Claire Trump, i2E Fellow and college junior, is one of the lucky ones. Trump, a Tulsa native, has always been interested in numbers and math.
As a finance major in college, Trump is pursuing a degree that is in high demand. The Department of Labor expects financial analyst positions, for example, to grow by 23 percent to 2020.
But it isn’t luck that made Claire Trump such an asset to Oklahoma entrepreneurs for the last 10 weeks.
It is her ability to find a different path when the solution she had learned in class didn’t work, her tenacity, and her willingness to ask for help and put the suggestions she receives to work for startup companies.
Were we surprised by the level of Trump’s contribution? After all, she’s only two short years out of high school and was tasked with research, deal meetings, and even with sections of due diligence that informed investment decisions.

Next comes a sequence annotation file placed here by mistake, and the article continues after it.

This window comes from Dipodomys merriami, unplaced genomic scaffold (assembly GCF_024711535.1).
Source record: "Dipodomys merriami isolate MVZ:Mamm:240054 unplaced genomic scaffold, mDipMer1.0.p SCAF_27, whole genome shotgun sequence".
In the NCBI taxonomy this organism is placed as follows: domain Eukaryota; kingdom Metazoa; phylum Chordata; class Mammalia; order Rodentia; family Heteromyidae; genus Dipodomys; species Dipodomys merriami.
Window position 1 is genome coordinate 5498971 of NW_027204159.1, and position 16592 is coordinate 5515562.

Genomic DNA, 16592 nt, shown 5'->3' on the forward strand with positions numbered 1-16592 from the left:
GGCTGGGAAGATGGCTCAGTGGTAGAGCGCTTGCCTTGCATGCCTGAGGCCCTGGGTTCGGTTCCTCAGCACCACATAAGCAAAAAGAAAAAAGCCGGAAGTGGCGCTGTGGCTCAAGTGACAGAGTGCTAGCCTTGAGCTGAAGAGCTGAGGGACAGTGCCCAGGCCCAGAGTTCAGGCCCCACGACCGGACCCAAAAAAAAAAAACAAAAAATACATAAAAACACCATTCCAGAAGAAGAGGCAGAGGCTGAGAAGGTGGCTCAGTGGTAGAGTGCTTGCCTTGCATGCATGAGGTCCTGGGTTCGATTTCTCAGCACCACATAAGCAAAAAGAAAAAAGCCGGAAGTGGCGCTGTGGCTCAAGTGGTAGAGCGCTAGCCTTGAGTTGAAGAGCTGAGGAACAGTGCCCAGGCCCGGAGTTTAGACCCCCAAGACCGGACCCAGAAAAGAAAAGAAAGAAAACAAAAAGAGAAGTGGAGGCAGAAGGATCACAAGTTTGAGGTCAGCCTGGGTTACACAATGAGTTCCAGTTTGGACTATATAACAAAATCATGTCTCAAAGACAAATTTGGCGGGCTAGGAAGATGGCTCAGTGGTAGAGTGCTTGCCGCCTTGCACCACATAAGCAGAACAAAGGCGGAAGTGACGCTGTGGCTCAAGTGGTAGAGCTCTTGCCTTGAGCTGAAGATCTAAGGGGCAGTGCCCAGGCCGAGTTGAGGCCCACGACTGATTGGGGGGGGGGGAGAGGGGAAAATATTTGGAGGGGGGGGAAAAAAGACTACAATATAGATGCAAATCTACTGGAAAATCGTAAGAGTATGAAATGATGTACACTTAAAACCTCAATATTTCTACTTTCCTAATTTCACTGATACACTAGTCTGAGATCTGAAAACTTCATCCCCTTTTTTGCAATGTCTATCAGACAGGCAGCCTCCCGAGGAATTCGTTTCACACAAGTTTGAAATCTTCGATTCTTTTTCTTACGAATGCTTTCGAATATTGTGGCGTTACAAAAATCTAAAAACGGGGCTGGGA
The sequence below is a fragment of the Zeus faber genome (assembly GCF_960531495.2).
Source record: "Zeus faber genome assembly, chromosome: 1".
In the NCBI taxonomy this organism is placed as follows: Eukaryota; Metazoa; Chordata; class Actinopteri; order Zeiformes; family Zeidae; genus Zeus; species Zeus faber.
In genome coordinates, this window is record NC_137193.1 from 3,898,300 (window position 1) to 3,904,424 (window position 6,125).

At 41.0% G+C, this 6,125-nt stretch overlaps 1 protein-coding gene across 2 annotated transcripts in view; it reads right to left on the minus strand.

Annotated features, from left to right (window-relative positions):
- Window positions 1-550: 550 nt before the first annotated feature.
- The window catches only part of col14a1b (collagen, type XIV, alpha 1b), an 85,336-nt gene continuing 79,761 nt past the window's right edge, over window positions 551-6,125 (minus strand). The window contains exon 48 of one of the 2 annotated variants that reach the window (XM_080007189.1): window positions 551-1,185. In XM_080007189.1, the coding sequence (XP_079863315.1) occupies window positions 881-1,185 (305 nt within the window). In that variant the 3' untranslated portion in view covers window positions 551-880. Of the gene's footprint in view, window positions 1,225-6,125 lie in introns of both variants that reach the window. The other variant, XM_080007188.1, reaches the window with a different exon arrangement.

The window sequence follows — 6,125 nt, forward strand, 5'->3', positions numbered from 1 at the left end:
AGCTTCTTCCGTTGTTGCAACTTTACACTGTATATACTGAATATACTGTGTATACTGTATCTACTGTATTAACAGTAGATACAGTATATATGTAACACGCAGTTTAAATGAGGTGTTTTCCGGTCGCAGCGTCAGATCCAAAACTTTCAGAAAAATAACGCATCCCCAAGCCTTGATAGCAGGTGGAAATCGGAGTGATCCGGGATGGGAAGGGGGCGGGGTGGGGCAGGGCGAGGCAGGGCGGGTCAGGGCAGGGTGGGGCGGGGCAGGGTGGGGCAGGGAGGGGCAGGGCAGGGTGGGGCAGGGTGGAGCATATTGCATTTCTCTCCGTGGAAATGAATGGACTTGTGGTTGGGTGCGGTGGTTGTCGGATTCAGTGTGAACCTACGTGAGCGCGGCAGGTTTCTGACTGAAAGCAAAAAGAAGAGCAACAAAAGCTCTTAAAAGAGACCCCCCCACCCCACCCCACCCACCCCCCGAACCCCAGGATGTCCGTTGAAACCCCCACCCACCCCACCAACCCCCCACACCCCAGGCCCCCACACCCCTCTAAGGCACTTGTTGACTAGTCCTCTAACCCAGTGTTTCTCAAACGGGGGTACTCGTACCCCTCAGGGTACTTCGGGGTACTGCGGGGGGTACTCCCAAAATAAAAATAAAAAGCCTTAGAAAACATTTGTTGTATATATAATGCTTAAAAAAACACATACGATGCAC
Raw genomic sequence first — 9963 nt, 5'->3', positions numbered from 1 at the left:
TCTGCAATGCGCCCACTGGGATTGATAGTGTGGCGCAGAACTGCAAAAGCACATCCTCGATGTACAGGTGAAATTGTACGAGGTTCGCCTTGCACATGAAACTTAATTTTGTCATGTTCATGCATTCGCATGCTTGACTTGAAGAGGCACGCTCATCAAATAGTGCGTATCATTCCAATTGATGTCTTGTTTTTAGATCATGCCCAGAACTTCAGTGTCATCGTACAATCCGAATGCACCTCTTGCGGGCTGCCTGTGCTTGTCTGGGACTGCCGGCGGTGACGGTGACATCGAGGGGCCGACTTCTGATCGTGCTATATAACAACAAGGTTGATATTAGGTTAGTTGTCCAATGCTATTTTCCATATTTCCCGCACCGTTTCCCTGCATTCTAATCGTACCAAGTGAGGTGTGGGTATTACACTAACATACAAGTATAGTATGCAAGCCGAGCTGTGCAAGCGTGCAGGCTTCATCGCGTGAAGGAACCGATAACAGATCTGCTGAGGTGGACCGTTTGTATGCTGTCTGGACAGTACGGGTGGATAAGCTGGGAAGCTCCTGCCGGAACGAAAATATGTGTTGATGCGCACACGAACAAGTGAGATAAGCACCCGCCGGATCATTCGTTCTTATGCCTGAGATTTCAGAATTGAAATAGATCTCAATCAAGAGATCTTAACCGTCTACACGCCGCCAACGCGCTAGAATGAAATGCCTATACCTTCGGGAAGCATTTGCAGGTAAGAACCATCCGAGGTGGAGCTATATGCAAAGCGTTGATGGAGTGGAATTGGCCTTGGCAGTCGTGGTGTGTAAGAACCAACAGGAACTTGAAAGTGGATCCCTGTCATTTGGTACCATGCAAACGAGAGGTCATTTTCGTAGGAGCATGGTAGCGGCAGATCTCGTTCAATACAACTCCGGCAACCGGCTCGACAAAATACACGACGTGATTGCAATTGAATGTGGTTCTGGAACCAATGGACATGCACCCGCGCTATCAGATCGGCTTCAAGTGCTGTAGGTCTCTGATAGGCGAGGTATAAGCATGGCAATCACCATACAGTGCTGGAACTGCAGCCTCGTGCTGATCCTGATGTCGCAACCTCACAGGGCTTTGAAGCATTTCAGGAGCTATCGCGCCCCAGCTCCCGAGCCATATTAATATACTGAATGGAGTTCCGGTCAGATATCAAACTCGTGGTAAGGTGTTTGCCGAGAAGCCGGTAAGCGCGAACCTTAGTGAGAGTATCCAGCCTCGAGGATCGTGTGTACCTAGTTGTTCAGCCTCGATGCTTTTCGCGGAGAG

No, we weren’t surprised.
We are in our sixth year of the paid Fellows program, and if we’ve learned anything, it’s that our state’s college students who become Fellows hit the ground running; they are consistently creative and can-do assets to entrepreneurs starting companies.
“The summer exceeded my expectations,” Trump said. “Every single day I had something different to do. It’s different seeing the questions investors really ask. It’s a whole different environment at i2E compared to the classroom experience. When it doesn’t work exactly like you expected, you have to think on your feet.”
That’s the whole idea of the Fellows program — creating opportunities with entrepreneurial companies for Oklahoma’s young people to apply and amplify what they learned from textbooks and in class.